10. Protect all pages on your public-facing websites. Don’t just protect the checkout and sign-up pages.

If you have additional questions about protecting your data from cybersecurity attacks, please contact our office today.

Source: Small Business Administration. http://www.sba.gov

If you have questions about starting, growing, protecting, understanding business taxes, or selling your small business, please contact us. As a CPA, Certified Business Advisor, Small Business Consultant, Certified Business Profit Consultant, and Advanced Certified QuickBooks ProAdvisor, we specialize in working with small business owners and provide tax, accounting, financial analysis, business planning, and small business advisory services. For more information, call (727) 391-7373 or else visit us on the web at http://www.LindaStortzCPA.com.

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Year-End Tax Planning Tip: Purchase Assets In Your Business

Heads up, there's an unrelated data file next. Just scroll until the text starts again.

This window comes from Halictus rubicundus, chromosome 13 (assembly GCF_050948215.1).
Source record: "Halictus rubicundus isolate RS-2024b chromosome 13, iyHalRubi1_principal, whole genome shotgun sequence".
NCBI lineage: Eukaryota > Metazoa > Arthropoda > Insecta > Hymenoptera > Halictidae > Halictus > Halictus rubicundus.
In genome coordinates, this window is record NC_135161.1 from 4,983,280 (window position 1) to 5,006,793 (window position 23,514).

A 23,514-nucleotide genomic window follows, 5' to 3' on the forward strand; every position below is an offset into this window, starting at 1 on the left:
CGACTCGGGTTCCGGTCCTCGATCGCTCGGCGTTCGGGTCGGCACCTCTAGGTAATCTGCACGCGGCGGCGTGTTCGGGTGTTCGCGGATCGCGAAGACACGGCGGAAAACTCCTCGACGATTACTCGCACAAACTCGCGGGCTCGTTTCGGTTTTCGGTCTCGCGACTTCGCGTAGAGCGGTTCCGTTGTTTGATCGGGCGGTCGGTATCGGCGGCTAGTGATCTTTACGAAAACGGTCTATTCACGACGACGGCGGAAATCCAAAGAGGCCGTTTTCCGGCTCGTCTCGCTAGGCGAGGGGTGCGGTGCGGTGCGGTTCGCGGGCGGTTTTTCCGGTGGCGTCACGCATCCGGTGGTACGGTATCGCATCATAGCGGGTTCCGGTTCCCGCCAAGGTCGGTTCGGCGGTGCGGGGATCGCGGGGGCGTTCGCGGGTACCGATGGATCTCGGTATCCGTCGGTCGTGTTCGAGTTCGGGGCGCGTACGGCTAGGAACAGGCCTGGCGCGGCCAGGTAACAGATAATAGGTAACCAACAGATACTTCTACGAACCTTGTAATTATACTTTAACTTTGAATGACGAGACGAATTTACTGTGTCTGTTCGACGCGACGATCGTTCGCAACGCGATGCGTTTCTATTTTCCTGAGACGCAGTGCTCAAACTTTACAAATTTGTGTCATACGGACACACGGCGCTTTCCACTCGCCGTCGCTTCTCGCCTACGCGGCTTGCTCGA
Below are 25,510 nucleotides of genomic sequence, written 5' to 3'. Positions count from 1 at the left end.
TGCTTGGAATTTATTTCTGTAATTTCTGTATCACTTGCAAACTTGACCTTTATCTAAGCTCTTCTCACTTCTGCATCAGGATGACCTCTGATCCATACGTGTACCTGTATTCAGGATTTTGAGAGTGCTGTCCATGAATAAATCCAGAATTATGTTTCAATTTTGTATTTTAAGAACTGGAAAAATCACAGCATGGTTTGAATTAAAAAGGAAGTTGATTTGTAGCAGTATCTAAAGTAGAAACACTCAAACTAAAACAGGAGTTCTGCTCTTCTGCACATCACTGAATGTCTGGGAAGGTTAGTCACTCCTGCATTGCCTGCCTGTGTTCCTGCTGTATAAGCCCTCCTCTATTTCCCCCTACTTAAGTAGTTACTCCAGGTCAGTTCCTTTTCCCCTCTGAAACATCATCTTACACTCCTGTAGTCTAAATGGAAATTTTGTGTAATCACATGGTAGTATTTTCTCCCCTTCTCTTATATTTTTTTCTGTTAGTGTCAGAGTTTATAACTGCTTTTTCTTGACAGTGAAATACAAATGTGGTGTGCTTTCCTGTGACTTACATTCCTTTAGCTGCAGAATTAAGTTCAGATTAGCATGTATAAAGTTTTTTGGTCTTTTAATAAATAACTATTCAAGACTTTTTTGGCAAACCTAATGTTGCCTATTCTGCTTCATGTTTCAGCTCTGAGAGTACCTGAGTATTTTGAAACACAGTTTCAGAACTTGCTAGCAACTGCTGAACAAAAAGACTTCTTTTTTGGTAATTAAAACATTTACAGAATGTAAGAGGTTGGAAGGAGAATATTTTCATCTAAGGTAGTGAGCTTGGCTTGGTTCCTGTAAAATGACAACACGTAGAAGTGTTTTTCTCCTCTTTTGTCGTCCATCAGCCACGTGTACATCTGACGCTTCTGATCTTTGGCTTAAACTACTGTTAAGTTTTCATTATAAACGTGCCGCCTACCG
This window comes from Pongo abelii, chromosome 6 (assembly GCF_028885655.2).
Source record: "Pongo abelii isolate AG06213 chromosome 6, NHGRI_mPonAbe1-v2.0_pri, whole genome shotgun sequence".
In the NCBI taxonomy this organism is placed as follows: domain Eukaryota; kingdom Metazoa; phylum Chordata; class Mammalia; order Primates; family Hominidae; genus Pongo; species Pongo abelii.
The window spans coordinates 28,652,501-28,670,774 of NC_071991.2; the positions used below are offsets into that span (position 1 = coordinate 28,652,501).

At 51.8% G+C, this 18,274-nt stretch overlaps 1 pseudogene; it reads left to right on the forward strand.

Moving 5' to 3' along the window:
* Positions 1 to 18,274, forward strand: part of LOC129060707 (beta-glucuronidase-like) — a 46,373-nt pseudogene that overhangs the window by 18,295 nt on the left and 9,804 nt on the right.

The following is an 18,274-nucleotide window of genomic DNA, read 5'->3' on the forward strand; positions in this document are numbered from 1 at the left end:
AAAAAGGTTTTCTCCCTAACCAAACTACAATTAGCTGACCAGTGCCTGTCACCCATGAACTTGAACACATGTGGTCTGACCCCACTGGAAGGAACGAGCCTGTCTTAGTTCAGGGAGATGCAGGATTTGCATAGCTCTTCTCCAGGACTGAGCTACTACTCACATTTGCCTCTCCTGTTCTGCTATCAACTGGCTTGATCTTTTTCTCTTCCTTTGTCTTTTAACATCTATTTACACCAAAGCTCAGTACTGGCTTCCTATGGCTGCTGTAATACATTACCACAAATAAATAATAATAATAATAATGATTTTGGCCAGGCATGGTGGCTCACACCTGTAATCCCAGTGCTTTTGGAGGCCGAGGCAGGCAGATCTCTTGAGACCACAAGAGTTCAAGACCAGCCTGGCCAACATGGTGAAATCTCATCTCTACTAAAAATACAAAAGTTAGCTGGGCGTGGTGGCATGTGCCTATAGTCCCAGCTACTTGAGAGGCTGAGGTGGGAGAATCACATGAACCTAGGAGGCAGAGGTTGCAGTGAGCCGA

If you expect a large net income from your business in 2016, then taking advantage of the IRS Section 179 expense deduction by purchasing assets before December 31 will help reduce the net income of the business for tax purposes. The Section 179 expense deduction allows a business to write off the cost the cost of up to $500,000 of eligible asset purchases in the year that the assets are placed in service. Assets qualifying for the Section 179 expense deduction include:

1. New and used computers, computer equipment, machinery, office equipment, office furniture, and vehicles.

2. Computer software purchased off the shelf.

3. Qualified restaurant equipment, retail improvements, and leasehold improvements.